For 379 years, York County has been a desirable place to visit, live, and work. . .and with good reason. At its founding, the town boasted excellent accessibility (due to its proximity to the York River and the Chesapeake Bay) for use as a trading port between the colonies and England. Today, York County is the chosen home for families and businesses looking for everything in one place: good schools, excellent recreational and social opportunities, low crime rates, and a strong dedicated workforce. York County is home to over 65,000 citizens and is located within a 500-mile radius of two-thirds of the nation's population and three-quarters of the nation's manufacturing activities. Companies like Travaini Pumps USA have chosen York County as their U.S. location due to proximity to the Port of Hampton Roads and the low cost of doing business.
Chesapeake is a relative newcomer to the long history of Hampton Roads. The city was established in 1963 after the merger of Norfolk County and the city of South Norfolk. Chesapeake is recognized as a strong economic arena for business investment. The city is proud to have 68 companies from 18 different countries that call Chesapeake, Va., home. With easy access to the Port of Virginia, Chesapeake offers companies numerous site selection choices, including outstanding office space, industrial parks, available buildings and land. The city has been cited as one of the best run cities in America by 24/7 Wall Street, one of America's best cities by Bloomberg and by Money magazine's top 100 best cities to live.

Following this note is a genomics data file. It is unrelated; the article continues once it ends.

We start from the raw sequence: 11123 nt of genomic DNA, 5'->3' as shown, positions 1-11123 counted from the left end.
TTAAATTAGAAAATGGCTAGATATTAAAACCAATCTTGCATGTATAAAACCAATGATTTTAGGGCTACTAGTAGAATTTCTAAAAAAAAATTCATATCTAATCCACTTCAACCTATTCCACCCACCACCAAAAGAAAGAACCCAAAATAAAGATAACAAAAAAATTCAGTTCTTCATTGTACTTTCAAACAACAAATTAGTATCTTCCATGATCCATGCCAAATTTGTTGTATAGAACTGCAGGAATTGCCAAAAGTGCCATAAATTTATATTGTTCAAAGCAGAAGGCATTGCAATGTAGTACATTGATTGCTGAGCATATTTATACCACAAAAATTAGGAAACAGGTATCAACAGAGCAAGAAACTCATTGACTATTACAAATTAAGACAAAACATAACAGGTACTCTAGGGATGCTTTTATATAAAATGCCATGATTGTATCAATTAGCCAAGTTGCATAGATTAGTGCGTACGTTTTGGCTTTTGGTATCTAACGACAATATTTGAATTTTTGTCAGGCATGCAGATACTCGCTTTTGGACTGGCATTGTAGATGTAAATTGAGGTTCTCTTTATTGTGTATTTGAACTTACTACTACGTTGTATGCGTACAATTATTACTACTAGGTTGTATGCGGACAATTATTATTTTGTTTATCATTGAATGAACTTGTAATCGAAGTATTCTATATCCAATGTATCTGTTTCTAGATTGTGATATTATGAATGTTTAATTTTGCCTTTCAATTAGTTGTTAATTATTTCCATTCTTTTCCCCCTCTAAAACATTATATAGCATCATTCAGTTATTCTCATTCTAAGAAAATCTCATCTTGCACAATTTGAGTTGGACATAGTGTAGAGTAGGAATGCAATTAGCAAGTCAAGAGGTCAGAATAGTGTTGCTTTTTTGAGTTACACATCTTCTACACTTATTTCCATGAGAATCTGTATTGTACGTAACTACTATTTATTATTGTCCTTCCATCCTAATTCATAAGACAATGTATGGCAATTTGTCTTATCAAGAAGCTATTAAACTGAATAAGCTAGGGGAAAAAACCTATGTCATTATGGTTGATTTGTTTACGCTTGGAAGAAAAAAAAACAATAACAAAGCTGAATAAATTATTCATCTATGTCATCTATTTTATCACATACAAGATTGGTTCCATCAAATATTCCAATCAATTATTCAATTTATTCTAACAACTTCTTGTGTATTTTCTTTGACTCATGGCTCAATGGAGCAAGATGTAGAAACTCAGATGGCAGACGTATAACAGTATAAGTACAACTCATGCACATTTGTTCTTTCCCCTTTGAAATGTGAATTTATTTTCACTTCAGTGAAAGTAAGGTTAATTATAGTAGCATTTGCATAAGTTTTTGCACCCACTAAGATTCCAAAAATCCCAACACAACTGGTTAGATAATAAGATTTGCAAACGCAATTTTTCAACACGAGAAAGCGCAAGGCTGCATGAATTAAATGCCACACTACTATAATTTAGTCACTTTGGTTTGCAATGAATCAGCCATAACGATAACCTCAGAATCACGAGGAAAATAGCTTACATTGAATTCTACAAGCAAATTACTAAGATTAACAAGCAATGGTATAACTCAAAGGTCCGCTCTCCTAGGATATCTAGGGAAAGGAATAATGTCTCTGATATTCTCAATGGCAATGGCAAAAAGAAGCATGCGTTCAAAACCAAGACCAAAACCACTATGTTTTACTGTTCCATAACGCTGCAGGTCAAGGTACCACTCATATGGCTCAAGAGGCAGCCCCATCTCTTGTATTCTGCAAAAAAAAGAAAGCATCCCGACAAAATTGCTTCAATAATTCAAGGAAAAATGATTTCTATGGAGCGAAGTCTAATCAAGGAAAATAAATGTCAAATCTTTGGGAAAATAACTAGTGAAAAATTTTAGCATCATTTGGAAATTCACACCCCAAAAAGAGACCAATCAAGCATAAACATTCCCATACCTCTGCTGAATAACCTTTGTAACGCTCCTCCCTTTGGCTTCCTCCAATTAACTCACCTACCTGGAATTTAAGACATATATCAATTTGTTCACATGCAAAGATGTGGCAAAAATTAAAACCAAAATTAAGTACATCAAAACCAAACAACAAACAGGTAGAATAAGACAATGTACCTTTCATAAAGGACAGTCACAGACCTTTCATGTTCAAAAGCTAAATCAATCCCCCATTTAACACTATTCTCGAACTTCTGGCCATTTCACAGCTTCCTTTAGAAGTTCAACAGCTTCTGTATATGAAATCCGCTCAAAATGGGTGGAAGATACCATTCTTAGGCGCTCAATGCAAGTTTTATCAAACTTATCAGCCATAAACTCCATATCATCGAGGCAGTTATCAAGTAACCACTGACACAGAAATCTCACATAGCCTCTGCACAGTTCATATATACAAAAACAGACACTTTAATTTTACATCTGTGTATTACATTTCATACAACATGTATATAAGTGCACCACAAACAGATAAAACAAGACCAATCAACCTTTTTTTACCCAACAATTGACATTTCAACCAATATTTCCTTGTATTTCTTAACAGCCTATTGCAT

The city of Franklin and Southampton County are located in the western sector of the Hampton Roads region. The area is home to the Southampton Commerce & Logistics Center, a 470-acre park that is fully serviced including rail. The park has convenient access to the Port of Virginia and Interstate 95. Both the city of Franklin and Southampton County encompass a geographic area of over 600 square miles within the Hampton Roads region of southeastern Virginia.
Everyone loves the beach and in January, Virginia Beach was named the 6th happiest city in the U.S. by Forbes. In addition, Bloomberg recently cited Virginia Beach as the 8th best city in America. The city has a diverse industry base, including corporate headquarters, manufacturing, science and engineering, IT and defense.